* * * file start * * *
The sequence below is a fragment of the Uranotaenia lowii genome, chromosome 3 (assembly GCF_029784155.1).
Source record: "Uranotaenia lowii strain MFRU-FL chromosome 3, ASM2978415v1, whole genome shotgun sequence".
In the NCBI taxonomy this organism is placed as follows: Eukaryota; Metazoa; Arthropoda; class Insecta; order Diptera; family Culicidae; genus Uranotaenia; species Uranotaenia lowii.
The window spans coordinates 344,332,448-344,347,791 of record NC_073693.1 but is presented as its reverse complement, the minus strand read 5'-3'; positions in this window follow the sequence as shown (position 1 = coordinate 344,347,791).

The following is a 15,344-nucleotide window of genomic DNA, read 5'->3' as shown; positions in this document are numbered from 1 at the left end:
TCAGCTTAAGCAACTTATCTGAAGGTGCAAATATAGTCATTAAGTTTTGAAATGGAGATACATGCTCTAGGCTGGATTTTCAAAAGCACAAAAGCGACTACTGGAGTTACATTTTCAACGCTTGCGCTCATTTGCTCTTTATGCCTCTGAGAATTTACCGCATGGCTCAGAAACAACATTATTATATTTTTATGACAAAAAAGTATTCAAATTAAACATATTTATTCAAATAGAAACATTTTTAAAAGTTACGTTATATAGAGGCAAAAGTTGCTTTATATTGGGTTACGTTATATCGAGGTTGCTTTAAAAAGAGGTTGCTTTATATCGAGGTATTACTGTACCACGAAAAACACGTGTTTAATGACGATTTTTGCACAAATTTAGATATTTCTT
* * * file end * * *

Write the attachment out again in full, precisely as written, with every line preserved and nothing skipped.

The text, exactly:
The sequence below is a fragment of the Uranotaenia lowii genome, chromosome 3 (assembly GCF_029784155.1).
Source record: "Uranotaenia lowii strain MFRU-FL chromosome 3, ASM2978415v1, whole genome shotgun sequence".
In the NCBI taxonomy this organism is placed as follows: Eukaryota; Metazoa; Arthropoda; class Insecta; order Diptera; family Culicidae; genus Uranotaenia; species Uranotaenia lowii.
The window spans coordinates 344,332,448-344,347,791 of record NC_073693.1 but is presented as its reverse complement, the minus strand read 5'-3'; positions in this window follow the sequence as shown (position 1 = coordinate 344,347,791).

The following is a 15,344-nucleotide window of genomic DNA, read 5'->3' as shown; positions in this document are numbered from 1 at the left end:
TCAGCTTAAGCAACTTATCTGAAGGTGCAAATATAGTCATTAAGTTTTGAAATGGAGATACATGCTCTAGGCTGGATTTTCAAAAGCACAAAAGCGACTACTGGAGTTACATTTTCAACGCTTGCGCTCATTTGCTCTTTATGCCTCTGAGAATTTACCGCATGGCTCAGAAACAACATTATTATATTTTTATGACAAAAAAGTATTCAAATTAAACATATTTATTCAAATAGAAACATTTTTAAAAGTTACGTTATATAGAGGCAAAAGTTGCTTTATATTGGGTTACGTTATATCGAGGTTGCTTTAAAAAGAGGTTGCTTTATATCGAGGTATTACTGTACCACGAAAAACACGTGTTTAATGACGATTTTTGCACAAATTTAGATATTTCTT